This initial volume of a planned three-volume set is an excellent overview of the conflict's roots. It details both the diplomatic and strategic origins of the war, as well as interesting, if little-known side disputes such as the war between Vichy France and Thailand over territory seized in the 19th Century. Much of the book is devoted to setting the stage for the conflict to come, rather than battles and events, including the organizational structure of both the French and the Viet Minh. This is needed because by late 1945, the situation in Vietnam and the rest of Indochina was volatile. The Viet Minh controlled large parts of the northern countryside, while the French attempted to seize the cities, especially Hanoi and Saigon, intent of forcing a World War Two-type campaign of movement and large-unit combat. The Viet Minh knew they couldn't win a conventional war, so they adopted guerilla tactics intent of seeing "tiger" defeat the much-larger "elephant."

The lack of battles and events described is more than compensated for by the wealth of obscure material brought to light. And for the modeler, the book is a goldmine of unusual, oddball and off-beat aircraft, armor and ships used by all the French, as well as the uniforms and troops from both sides. Since the Viet Minh did not possess heavy equipment at this stage of the rebellion, except what they captured from their adversary, the focus on hardware is how France attempted to retake its former colony even as it struggled to overcome the devastation of WW2 and the near civil war being waged at home between various factions.

And because of a shortage of ocean-going transport at the end of the Second World War, the French ended up re-using a good deal of Japanese equipment. For example, both the Type-89 Chi-Rho and Type-95 Ha-Go tanks were re-purposed, along with a few Zero fighters and other IJA and IJN air frames. France at one point even planned on sending captured German Panther tanks to Vietnam, but the transfer never occurred after Communist dock workers (who supported the Viet Minh over their own country) refused to load them aboard ships. Many light vehicles saw service in patrolling the many roads and jungle paths outside the cities, including Coventry, Humber and the T30 heavy motor carriage.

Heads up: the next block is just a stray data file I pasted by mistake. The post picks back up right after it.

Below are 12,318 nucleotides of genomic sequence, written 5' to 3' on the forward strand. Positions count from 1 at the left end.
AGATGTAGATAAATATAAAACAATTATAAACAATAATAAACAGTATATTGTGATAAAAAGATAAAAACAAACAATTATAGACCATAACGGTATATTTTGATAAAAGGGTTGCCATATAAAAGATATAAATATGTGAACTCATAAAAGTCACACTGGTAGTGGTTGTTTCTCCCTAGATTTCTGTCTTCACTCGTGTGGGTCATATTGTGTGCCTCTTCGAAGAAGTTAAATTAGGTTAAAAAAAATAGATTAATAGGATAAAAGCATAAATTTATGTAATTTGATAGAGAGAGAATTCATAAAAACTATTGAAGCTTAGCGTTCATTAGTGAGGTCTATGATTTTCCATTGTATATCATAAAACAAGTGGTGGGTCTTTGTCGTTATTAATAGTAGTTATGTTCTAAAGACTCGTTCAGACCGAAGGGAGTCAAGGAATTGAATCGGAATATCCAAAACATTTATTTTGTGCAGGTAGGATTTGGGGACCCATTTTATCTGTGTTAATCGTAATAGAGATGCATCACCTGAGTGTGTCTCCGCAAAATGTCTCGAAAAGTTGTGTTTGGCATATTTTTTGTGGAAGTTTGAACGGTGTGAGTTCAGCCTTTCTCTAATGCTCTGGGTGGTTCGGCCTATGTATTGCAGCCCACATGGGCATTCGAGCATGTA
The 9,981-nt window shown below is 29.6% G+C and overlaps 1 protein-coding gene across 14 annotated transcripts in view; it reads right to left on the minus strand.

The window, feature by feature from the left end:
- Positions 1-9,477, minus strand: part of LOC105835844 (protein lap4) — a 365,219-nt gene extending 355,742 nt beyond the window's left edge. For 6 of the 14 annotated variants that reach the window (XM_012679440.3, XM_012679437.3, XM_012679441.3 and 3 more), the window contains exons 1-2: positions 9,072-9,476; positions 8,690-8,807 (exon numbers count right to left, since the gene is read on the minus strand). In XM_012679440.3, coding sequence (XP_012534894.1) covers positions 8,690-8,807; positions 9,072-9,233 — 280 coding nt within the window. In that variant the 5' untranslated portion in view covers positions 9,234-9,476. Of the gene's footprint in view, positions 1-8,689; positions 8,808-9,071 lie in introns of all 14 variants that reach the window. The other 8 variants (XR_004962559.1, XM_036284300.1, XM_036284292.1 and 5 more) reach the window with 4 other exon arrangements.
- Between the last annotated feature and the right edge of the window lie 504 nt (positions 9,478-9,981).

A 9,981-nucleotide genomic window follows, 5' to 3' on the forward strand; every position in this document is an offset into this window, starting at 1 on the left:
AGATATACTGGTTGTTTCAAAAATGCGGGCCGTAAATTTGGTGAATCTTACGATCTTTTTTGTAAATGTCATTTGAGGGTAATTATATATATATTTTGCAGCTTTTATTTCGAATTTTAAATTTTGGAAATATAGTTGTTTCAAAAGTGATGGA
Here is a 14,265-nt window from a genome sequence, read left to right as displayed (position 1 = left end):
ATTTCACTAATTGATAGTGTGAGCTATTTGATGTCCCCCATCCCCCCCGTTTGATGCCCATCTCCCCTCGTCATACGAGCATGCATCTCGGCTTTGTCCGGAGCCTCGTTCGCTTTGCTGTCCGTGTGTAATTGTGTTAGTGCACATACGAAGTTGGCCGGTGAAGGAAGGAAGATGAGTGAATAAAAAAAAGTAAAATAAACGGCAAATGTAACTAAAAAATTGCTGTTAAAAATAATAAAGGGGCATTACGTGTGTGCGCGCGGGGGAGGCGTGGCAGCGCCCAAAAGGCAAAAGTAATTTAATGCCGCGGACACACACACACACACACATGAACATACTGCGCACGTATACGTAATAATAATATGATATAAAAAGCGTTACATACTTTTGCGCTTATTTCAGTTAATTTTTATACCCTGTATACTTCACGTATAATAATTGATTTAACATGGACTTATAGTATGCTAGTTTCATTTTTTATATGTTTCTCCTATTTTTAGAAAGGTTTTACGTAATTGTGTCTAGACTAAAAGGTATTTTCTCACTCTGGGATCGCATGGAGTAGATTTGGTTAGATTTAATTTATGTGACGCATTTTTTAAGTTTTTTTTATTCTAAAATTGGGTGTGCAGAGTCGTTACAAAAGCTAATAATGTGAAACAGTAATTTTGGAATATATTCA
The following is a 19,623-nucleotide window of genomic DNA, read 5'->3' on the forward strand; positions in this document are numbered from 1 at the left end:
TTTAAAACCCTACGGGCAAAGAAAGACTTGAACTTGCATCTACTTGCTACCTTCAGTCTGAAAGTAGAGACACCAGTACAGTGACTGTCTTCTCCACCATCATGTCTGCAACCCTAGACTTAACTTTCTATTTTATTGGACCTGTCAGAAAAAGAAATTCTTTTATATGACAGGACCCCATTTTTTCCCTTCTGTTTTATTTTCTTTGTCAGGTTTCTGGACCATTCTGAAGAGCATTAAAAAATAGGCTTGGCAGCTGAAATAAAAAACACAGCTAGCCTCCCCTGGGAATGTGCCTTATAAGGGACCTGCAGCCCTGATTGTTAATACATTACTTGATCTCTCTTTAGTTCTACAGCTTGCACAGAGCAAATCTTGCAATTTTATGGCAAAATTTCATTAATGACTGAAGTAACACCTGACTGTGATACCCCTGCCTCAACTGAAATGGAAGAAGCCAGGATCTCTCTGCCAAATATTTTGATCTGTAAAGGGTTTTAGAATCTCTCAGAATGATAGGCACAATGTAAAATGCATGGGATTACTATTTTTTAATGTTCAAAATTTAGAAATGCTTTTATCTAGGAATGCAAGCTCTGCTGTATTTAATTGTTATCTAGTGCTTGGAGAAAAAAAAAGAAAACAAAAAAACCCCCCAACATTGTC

In the air, Japanese air frames served along side France's mostly outmoded planes like the Morane-Saulnier MS. 406. Bettys and Oscars flew with Potez and Farman twin-engine bombers. Alongside Fiesler-Storchs and JU-52s captured from Nazi Germany, the Armée de l'air used Spitfire Mk. IXs, P-63 Kingcobras, and F8F-1b Bearcats. Various landing craft available to modelers made up France's "brown water navy" used to interdict supplies and materiel making its way into the country. 

All the while, the French military was pressed into fighting a war not of their design. Guerilla warfare, with its emphasis on hit & run raids, was utterly antithetical to the training and experience of most French officers who had served in WW2, and there was the added complication that officers who had not supported de Gaulle were often cashiered despite their military skills.

The book itself is readable, though the writing style is a bit stilted at times (the author is an Englishman who has lived much of his adult life in France and written in French). Still, it's quite readable and filled with interesting material for anyone looking to expand their appreciation of the First Vietnam War.

Thanks to Casemate Publishers for providing this sample copy. Be sure to say you saw it reviewed on Armorama and other Kitmaker sites when ordering your copy.